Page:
Years of schooling in behavioral sciences (thanks mom and dad) ultimately led me to that conclusion. If you know what people know, if you know what people don’t know, if you experience what they’ve experienced, well, then… they tend to make sense.
This post is from 2 years ago on St. Patrick’s Day, but worth another run. The commentary addresses the March 2009 killing of two British Royal Air Force soldiers and concern about the return of violence to the long history of difficulty. Matthews’ description of the social segregation of the people of Northern Ireland is instructive.
I spent last night into the wee hours editing the video of The Big Sort from our February visit from Bill Bishop. It could have been exhaustion from the tedious process of video editing but I ended the evening with an even more onerous feeling about the importance of where we turn from here in our life as a country. I was struck with the heavy realization that what Bill describes and documents in his must-read book may be the beginnings of our form of government gone to seed.
“A Republic, if you can keep it” were Franklin’s haunting words. If we are half the patriots we like to say we are, times a wasting for the actions required to do so.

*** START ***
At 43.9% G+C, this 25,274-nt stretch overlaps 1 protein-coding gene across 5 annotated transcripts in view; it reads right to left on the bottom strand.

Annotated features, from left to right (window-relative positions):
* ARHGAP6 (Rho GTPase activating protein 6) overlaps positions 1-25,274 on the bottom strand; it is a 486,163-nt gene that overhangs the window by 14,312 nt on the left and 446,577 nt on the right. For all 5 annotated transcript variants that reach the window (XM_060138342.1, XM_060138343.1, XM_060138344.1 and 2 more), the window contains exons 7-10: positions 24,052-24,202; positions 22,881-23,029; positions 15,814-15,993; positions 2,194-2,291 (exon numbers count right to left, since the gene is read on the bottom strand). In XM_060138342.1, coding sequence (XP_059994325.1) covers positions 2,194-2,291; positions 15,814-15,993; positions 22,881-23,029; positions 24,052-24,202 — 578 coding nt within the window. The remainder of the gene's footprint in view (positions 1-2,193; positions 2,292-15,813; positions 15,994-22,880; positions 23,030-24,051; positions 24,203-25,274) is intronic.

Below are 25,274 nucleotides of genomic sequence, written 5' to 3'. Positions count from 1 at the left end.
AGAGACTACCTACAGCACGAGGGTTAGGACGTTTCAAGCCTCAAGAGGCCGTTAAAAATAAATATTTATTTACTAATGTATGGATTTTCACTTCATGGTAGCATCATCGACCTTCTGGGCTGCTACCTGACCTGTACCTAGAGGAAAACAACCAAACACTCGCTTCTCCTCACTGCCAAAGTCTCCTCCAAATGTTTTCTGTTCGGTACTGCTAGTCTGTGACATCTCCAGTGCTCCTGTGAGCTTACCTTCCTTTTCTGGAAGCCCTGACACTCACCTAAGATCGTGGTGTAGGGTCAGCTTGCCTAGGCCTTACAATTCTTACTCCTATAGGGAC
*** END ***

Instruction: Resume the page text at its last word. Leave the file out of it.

A “government by and for the people”, by definition, requires that we engage in the conversation of governance. “Us” doesn’t have to mean you and me literally, but at the very least it means the people we elected to govern for us. In case you haven’t noticed, they aren’t. They’re only partly to blame though because when they hold their fingers in the political wind – as they are apt to do – they know that we don’t exactly want them to. Read all »
“Former presidents Bill Clinton and George H.W. Bush will serve as honorary chairmen of a new center at the University of Arizona that will focus on civility in political debate, university officials will announce Monday.”
“The National Institute for Civil Discourse – a nonpartisan center for debate, research, education and policy about civility in public discourse – will open Monday in Tucson. It was created in the aftermath of the Jan. 8 shootings in the city where six people were killed and 13 injured, including Rep. Gabrielle Giffords (D-Ariz.)…” Read the entire Washington Post article HERE.
I’m reading Going to Extremes: How Like Minds United and Divide by Cass Sunstein. Sunstein has – quite ironically given the nature of Sunstein’s academic work – been charged by such disparate bedfellows as Glenn Beck and Glenn Greenwald with being an extremist. Doubly ironic is that much of the rhetoric against Sunstein by Beck – considered by a whole lot of people to be pretty seriously extreme himself – is pretty well described by Sunstein in his writings. Like this:
“The most important reason for group polarization, and a key to extremism in all its forms, involves the exchange of new information. Group polarization often occurs because people are telling one another what they know, and what they know is skewed in a predictable direction.”
Hard to draw conclusions about who out extremes who in this melee of accusation. Like falling down a rabbit hole.